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I've had a repo that I would access, using TortoiseSVN, from only the same computer on which the Subversion win32 service was running, and it's been working for a while now. I decided to try to set up mod_dav_svn to be able to get at it from elsewhere. When I try to access it, I get this error in the browser:

<D:error>
<C:error/>
<m:human-readable errcode="165005">
Could not open the requested SVN filesystem
</m:human-readable>
</D:error>

...and these errors in the log:

 (20014)Internal error: Expected repository format '3' or '5'; found format '9'
 Could not fetch resource information.  [500, #0]
 Could not open the requested SVN filesystem  [500, #165005]
 Could not open the requested SVN filesystem  [500, #165005]

Here's what's in my .conf:

LoadModule dav_module modules/mod_dav.so
LoadModule dav_svn_module modules/mod_dav_svn.so
LoadModule authz_svn_module modules/mod_authz_svn.so

and

DAV svn
SVNPath e:/dev/.svn

I put the /.svn because before I did that, I was getting the same error text on the client (but with code 720002) and the log showed Apache was looking for e:/dev/format, which doesn't exist, but e:/dev/.svn/format does.

I read this, and noticing that my subversion was 1.5.1 and 1.5.5 was out, and that I had upgraded TortoiseSVN recently, I thought that maybe there was some incompatibility (this may not make sense, I don't know how it works exactly.) So I downloaded 1.5.5, stopped the service, copied the DLLs and EXEs overtop, restarted the service, copied the new .so files to Apache's modules directory, and restarted httpd. No luck.

Any suggestions? This particular 'format 9' thing seems to be rare...

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1 Answer

up vote 4 down vote accepted

please bear with me through the following explantion, it justifies my hypothesis on your problem and will give you some insights as to how SVN works:

In subversion you have 2 places containing files: the repository and the working copy.

The repository stores the history, you checkout from the repository in a working copy work there and commit back to the repository.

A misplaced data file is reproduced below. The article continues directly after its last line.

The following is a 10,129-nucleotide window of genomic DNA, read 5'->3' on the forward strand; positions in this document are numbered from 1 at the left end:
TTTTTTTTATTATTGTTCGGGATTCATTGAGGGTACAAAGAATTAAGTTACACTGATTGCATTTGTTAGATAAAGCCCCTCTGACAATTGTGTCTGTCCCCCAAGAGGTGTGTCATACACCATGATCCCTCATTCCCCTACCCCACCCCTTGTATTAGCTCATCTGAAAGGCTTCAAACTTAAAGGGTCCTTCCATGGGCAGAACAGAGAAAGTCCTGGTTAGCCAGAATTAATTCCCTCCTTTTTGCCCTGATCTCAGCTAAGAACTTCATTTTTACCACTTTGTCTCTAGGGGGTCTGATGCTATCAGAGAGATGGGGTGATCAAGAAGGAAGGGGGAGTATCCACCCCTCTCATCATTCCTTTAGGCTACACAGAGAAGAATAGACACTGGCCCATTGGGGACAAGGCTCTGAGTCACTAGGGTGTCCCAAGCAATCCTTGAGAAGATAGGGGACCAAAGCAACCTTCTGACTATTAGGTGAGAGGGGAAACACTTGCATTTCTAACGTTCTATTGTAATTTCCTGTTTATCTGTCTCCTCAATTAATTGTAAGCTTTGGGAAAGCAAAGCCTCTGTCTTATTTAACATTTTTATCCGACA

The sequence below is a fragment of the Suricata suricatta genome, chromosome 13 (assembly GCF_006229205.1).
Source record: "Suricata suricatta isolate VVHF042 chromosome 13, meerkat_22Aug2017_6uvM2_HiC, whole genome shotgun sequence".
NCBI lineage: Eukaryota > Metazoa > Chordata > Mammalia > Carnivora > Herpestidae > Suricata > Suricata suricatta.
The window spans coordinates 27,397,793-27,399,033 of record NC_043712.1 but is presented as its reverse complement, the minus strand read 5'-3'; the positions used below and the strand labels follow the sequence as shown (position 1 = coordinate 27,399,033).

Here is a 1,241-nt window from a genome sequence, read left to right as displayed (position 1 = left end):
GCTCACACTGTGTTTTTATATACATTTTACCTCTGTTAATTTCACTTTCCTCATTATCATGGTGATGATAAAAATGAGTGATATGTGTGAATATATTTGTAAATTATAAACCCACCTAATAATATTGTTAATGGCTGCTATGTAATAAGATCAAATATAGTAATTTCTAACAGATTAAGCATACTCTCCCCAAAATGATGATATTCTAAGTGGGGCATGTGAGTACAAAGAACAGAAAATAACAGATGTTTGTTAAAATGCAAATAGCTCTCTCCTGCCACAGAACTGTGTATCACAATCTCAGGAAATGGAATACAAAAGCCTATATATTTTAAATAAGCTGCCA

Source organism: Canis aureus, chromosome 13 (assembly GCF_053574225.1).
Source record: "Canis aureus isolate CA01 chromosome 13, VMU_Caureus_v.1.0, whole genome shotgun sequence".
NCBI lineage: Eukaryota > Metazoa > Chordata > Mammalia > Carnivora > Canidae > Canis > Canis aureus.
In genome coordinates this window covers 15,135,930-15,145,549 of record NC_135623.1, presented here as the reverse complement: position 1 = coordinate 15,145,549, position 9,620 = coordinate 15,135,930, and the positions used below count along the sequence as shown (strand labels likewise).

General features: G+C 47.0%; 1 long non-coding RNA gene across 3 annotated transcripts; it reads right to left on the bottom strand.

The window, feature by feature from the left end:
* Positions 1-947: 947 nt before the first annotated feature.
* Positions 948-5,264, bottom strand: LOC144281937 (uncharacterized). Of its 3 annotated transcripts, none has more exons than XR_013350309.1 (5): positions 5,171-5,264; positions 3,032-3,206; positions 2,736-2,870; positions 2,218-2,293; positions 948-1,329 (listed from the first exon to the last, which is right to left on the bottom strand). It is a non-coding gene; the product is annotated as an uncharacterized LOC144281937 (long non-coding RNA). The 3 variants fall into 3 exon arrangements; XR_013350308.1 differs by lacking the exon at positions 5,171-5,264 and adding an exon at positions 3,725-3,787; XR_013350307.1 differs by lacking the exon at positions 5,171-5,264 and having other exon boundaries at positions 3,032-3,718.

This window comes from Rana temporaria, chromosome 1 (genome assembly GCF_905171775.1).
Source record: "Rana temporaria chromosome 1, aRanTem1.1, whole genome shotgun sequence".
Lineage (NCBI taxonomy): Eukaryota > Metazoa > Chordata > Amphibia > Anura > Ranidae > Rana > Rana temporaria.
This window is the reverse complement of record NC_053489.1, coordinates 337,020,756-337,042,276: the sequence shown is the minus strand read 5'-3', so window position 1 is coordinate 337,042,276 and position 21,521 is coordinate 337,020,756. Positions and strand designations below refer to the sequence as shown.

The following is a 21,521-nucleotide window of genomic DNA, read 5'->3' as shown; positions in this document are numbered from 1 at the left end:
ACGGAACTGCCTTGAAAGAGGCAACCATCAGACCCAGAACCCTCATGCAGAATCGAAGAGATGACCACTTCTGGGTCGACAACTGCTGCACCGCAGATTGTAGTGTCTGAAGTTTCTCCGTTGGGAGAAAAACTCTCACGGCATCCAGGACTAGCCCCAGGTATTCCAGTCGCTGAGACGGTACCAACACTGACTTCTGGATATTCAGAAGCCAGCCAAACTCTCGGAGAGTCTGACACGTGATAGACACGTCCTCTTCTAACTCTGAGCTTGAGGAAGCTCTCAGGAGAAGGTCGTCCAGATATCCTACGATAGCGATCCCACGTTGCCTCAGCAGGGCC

Svnervice and apache svn both allow you to expose a repository Tortoise allows you to create working copies from an exposed repository.

From what you posted I think you are trying to expose a working copy instead of a repository (the ".svn" folder is typical of a working copy and I bet the e:\dev.svn is a checkout directory).

go in the service management and find out the command line which runs the svn service it should contain a string like the following : svnserve -d -r {somepath}

The {somepath} is the path to your repository. This is the path you should provide in the SVNPath configuration directive of apache.

One last thing : do NOT allow R/W access to the same repository using both svnserve and apache svn, it will probably corrupt your repository by exposing it to race conditions on the transaction locks

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D'oh! Thanks! Yep, I pointed it to e:\svn and now it works great. And thanks for noting the race condition. I guess I'll just forget svnserve and try to get TortoiseSVN to go through the web server now. –  Kev Feb 17 '09 at 18:57
    
using tortoise and the web server shouldn't be a problem :). You should know that in my experience, the http acces module is slower than the svn access module. –  Jean Feb 17 '09 at 19:12
    
So rather than go through Apache at all, just use the SVN port. If I need encryption, use SSH? –  Kev Feb 17 '09 at 20:28
    
If your project isn't too large, you will be fine with apache and it's easier to setup in corporate envs (it works through proxies).If speed ever becomes an issue test the ssh+svn way, if it's still not enough there are distributed solutions, especially useful for high latency networks –  Jean Feb 18 '09 at 9:35
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